This past weekend was a deep dive into UUCA activities for me, from being on the Search Committee for our new Minister of Faith Development, to the leadership event for this year’s annual budget drive. And sandwiched in between was a day of workshops focusing on faith development as a multigenerational endeavor facilitated by Connie Goodbread, Co-Lead of the UUA Southern Region. We had a terrific time working with the question, “How do our children and adults really get to know each other?”
The morning workshop was for RE Council. The faces were familiar, dedicated volunteers who have been serving together due to our vested interest in religious education programming at UUCA. The afternoon workshop consisted of approximately 25 congregants, about half of whom are actively parenting children and half are either non-parents or parents of grown children. Being a part of this diverse group was thrilling. We were experiencing/creating multigenerational faith development together at that moment just by being present with each other.
Connie focused the group by having us list our desires for the workshop. We wanted to share our ideas, feel heard, know what is working at the multigenerational activities we currently offer at UUCA, what other congregations are doing, what being truly multigenerational would look and feel like, and how do our children and adults really get to know each other?
Connie reminded us that this workshop is covenantal just as creating multigenerational community is covenantal. She explained that covenant means we choose to come together with the commitment of loving one another through the process. As we discussed needs, got curious about possibilities and expressed concerns, our humanness showed up. Some people need more boundaries/clarity around how children will participate within our community while others desire direct support and involvement from our “elders.” We all agreed that parenting and including children in traditionally adult spaces has changed over the decades. The moments of tension, desires to be heard, were held gracefully within the framework of covenant. It was so clear that everyone in the room cared deeply about understanding one another and creating a collective vision for connecting all generations in our unified faith development.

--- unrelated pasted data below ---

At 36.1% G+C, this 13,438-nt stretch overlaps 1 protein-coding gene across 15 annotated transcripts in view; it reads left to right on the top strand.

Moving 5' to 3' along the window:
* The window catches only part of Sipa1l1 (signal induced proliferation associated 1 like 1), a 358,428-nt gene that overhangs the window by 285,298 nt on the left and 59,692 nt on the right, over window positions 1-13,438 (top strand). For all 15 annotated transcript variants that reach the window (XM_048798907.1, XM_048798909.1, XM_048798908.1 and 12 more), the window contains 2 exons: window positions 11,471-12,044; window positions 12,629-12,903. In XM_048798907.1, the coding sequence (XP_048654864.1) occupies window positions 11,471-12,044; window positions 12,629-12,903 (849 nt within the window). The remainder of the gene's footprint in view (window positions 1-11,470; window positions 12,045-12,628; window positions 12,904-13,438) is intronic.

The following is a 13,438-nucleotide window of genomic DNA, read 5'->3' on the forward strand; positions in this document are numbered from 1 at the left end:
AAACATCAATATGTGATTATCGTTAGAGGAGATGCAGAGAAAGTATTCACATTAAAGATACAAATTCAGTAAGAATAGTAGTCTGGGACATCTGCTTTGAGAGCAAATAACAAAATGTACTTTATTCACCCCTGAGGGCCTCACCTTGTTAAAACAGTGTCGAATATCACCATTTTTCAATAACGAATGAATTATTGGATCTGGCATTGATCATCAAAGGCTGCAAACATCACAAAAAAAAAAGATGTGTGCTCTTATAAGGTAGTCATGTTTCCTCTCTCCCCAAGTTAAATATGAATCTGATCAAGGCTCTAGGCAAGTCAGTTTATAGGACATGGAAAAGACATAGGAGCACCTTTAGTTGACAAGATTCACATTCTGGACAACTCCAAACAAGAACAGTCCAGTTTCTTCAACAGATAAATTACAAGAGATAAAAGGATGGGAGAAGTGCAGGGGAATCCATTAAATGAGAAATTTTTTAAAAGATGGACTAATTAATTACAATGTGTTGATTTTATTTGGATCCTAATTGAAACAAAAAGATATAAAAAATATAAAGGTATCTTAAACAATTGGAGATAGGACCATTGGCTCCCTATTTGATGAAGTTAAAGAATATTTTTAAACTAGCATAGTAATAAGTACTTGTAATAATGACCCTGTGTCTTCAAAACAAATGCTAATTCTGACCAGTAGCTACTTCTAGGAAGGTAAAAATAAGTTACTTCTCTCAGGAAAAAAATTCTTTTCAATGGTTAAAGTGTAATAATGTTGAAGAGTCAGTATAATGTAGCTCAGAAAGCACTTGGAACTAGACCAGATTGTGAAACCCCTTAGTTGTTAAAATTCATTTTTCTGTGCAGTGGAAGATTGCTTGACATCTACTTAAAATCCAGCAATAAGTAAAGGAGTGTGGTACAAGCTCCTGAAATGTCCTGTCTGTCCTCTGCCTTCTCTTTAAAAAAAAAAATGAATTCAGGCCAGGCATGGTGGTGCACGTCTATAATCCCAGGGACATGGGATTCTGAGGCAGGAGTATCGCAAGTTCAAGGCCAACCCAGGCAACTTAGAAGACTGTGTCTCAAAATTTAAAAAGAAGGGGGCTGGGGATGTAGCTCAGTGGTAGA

As the workshop ended there was clarity about a few goals. All voices supported moving forward with making UUCA a multigenerational faith community where adults and children grow in relationship and faith together. There was agreement that protecting the safety of our children is paramount and that the guidelines to provide that safety needs to be a collaborative conversation so that parents and all congregants can support them. There was agreement that this is uncharted territory not only for UUCA but for the UU community as a whole, and that we have taken action, we are experiencing success, we are on the path to worshiping, playing, learning and growing together multigenerationally.
The questions that remain are “how do we do this” and “how does it look and feel” being a multi-generational congregation? My guess is we will only know this as we walk in this process together, in covenant. With multiple generations comes multiple voices, multiple needs, multiple visions, multiple concerns. Some days I get exactly what I want. Some days a compromise may be more on my shoulders to offer. Some days I may partially have my needs met. Some days compromise will be for others to offer. Some days I will allow other’s needs to be fully met while I stand by, supporting them. The beauty of covenant is that we all agree to be in it together with love for each other and the process. What a gift to give ourselves, from the youngest to the oldest congregant.
Kelly Wedell, member of UUCA’s Religious Education Council